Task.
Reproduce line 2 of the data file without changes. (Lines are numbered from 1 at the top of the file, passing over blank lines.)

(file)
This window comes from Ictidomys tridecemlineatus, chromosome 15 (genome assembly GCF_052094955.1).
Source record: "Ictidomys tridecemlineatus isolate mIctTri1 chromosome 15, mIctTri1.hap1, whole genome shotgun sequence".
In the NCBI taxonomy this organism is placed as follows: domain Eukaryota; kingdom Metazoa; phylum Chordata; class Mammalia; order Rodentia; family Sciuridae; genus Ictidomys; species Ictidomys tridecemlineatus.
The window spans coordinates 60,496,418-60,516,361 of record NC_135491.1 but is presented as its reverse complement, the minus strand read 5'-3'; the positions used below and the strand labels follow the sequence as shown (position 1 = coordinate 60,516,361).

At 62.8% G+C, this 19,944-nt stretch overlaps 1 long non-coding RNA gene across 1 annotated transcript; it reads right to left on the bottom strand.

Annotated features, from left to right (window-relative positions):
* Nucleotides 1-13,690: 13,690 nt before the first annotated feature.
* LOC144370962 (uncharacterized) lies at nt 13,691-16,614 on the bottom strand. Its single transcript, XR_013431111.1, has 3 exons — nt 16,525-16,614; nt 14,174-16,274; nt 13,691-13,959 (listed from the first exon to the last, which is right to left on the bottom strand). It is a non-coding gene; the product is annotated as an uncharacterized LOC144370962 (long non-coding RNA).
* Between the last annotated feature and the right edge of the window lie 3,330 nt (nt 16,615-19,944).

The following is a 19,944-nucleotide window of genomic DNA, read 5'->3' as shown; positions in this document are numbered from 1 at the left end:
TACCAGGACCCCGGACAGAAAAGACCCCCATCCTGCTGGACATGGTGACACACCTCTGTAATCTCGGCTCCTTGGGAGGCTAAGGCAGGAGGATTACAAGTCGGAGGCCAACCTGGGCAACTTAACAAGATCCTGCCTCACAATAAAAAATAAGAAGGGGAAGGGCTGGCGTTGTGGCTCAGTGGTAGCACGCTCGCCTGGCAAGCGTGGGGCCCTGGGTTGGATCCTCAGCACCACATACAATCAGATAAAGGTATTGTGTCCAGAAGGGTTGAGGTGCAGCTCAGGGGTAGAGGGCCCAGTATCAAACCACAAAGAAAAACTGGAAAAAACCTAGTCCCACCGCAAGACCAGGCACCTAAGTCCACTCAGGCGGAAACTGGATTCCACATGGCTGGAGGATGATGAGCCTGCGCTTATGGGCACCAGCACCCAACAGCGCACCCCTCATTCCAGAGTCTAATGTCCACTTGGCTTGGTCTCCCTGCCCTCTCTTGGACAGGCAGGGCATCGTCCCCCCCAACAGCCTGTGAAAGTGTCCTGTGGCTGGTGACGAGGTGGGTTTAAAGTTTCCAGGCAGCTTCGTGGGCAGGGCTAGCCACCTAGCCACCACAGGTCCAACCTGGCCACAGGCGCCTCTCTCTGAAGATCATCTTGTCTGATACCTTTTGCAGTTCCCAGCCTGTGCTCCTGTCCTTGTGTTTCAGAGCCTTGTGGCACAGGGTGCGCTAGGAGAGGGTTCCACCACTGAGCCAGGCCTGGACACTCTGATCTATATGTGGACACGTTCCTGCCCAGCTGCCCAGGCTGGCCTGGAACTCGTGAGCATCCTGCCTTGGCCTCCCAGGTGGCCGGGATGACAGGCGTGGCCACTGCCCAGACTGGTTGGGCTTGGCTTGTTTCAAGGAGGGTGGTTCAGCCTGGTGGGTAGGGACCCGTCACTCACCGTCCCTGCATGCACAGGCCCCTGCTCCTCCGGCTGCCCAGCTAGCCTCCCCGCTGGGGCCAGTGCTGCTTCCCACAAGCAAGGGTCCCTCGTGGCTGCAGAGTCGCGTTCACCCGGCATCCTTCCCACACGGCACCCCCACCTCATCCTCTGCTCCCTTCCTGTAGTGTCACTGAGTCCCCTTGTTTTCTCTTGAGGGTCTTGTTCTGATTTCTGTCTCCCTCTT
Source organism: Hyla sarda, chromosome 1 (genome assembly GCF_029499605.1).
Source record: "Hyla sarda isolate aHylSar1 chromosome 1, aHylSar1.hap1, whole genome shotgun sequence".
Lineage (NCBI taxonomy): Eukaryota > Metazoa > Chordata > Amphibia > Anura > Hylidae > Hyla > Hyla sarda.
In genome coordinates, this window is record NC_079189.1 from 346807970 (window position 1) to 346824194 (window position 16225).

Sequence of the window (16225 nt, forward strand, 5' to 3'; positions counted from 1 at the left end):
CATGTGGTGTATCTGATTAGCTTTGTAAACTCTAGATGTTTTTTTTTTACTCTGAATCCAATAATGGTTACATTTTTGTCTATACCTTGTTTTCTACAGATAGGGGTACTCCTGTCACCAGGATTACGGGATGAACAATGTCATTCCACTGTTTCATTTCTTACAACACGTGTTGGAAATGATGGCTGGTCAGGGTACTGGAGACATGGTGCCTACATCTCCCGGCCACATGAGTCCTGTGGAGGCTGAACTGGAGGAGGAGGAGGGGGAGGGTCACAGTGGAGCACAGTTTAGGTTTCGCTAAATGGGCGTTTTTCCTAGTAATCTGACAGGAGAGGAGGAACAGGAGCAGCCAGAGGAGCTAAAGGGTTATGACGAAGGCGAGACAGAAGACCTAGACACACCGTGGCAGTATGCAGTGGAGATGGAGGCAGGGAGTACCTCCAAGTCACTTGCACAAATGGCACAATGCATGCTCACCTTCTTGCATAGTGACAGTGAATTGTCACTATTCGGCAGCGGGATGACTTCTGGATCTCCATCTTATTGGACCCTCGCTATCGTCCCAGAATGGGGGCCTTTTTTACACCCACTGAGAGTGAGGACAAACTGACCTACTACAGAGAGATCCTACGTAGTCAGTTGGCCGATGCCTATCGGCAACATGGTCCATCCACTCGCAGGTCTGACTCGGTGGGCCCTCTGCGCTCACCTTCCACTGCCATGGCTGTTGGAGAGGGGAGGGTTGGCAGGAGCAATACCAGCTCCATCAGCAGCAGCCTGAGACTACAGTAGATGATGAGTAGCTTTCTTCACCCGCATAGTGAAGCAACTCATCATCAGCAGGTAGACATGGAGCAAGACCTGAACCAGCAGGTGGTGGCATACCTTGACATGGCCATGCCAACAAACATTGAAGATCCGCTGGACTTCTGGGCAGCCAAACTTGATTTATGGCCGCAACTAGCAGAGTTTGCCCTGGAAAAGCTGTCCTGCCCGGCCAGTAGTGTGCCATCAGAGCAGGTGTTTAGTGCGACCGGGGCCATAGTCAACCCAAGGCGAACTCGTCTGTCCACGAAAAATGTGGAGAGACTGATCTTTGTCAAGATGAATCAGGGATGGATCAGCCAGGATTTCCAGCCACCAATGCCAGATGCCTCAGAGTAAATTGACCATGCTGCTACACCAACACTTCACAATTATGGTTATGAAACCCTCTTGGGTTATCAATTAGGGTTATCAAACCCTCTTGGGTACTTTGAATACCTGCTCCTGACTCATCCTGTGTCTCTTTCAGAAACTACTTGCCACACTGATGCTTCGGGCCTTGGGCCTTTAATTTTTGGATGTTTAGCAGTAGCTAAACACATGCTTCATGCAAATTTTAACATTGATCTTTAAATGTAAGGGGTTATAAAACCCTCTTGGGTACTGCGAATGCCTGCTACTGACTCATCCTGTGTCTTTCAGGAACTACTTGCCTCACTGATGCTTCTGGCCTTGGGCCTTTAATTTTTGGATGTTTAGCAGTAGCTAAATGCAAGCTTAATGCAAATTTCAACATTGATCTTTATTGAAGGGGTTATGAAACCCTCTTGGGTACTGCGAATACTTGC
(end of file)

Source record: "Ictidomys tridecemlineatus isolate mIctTri1 chromosome 15, mIctTri1.hap1, whole genome shotgun sequence".